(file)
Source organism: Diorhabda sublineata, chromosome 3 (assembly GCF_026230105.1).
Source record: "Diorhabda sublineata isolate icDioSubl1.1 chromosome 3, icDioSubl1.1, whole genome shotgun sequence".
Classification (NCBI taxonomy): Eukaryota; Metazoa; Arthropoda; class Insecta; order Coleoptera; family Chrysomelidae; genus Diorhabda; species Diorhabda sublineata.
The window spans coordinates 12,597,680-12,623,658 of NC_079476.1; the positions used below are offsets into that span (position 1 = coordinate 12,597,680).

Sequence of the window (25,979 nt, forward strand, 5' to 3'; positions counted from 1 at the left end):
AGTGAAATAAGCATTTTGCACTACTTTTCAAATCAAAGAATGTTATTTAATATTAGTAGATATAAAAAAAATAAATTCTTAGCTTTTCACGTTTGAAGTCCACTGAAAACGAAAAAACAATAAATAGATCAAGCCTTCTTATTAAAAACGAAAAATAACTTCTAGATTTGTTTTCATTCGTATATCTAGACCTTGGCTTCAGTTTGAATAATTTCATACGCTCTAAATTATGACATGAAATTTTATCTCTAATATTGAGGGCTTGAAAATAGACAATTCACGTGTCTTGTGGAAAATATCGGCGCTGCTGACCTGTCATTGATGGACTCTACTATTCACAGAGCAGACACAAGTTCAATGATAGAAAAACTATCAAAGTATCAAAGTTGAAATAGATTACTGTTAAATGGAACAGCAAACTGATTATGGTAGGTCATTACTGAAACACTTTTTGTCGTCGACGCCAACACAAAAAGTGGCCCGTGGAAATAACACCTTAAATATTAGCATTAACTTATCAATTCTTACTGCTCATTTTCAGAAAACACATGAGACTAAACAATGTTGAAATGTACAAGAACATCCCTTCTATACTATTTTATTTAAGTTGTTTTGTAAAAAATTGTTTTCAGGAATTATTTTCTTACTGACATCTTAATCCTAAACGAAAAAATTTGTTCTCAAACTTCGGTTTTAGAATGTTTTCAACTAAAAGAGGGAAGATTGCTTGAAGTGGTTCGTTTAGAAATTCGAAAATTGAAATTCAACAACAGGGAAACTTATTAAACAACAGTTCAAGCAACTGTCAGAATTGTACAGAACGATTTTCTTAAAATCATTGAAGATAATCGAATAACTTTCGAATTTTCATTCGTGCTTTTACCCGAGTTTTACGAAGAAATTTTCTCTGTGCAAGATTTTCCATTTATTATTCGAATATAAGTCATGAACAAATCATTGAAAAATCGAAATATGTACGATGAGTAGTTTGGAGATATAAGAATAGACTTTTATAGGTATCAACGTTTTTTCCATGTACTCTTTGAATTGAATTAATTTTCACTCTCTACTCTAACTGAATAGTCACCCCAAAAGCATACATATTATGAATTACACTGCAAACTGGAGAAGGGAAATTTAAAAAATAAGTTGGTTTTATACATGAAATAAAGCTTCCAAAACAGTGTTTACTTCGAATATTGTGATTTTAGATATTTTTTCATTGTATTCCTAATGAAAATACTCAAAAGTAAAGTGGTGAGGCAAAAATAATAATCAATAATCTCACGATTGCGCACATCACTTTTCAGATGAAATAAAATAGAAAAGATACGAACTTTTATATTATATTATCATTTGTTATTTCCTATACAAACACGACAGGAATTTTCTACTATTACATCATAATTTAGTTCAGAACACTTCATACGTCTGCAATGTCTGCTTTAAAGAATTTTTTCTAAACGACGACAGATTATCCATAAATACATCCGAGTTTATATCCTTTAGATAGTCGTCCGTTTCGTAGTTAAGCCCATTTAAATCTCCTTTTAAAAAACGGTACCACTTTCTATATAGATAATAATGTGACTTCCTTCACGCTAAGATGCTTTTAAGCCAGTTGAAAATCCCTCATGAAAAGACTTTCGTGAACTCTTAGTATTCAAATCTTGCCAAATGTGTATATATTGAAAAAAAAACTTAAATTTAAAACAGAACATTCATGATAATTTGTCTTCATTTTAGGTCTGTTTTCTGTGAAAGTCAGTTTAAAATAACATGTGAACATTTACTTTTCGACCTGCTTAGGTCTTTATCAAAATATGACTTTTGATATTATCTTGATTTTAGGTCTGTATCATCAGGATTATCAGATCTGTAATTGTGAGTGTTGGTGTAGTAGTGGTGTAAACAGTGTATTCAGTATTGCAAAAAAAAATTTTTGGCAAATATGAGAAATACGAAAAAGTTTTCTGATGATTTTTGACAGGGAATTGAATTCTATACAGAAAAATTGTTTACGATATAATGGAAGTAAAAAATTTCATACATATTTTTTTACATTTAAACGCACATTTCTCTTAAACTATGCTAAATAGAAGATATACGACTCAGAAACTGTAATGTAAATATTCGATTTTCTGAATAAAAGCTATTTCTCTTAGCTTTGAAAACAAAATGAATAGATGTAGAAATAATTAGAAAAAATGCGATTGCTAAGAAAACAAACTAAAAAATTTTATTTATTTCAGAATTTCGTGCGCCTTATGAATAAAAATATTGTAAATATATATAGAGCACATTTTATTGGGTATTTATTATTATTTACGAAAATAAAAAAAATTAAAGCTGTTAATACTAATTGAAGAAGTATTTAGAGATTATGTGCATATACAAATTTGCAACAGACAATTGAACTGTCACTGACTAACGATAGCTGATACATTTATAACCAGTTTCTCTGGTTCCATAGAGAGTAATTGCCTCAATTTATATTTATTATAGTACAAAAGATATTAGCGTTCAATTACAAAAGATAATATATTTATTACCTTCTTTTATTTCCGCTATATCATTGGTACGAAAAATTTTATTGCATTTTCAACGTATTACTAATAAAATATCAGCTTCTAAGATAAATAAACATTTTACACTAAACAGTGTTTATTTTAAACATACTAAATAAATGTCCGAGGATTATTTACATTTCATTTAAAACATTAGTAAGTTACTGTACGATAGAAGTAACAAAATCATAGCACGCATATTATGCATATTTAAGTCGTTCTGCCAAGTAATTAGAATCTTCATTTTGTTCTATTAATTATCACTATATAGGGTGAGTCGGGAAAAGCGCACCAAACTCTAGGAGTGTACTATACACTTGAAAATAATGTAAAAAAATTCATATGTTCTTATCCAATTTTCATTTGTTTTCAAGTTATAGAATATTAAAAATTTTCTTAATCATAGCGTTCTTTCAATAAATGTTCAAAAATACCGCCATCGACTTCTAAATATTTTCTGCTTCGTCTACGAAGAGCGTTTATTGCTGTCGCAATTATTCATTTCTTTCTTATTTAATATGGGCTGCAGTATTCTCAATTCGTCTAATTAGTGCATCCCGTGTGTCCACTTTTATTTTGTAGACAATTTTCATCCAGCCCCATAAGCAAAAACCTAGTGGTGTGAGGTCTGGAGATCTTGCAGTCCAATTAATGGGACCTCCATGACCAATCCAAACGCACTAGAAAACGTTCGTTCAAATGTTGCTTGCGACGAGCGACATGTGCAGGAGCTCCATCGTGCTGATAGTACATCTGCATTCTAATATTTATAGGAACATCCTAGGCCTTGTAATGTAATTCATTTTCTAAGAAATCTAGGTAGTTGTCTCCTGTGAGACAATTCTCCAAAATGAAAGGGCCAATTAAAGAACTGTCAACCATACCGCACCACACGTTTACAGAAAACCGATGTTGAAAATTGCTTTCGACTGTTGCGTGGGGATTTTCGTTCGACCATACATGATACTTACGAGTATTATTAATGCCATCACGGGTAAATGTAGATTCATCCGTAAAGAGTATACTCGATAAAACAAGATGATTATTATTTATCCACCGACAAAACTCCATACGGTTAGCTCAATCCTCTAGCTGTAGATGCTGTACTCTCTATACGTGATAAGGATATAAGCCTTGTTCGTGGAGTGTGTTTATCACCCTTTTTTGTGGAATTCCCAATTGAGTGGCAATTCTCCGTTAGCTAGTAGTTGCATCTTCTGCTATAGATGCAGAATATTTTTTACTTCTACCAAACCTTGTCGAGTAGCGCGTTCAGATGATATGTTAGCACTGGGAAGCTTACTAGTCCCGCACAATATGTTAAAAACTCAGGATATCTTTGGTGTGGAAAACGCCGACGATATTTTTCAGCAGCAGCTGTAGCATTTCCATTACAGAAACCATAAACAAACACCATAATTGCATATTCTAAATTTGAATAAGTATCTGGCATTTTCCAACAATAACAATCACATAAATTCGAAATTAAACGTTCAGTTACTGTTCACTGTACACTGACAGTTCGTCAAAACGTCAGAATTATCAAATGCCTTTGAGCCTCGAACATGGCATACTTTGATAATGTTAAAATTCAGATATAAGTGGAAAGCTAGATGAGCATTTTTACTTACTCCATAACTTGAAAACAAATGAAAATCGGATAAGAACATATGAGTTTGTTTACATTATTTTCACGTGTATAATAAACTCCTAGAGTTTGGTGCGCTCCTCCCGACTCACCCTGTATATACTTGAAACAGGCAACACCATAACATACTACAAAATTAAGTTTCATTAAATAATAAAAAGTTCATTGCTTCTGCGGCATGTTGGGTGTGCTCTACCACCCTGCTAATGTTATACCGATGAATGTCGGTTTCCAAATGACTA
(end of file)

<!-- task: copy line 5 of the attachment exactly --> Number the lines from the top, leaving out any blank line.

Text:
Sequence of the window (25,979 nt, forward strand, 5' to 3'; positions counted from 1 at the left end):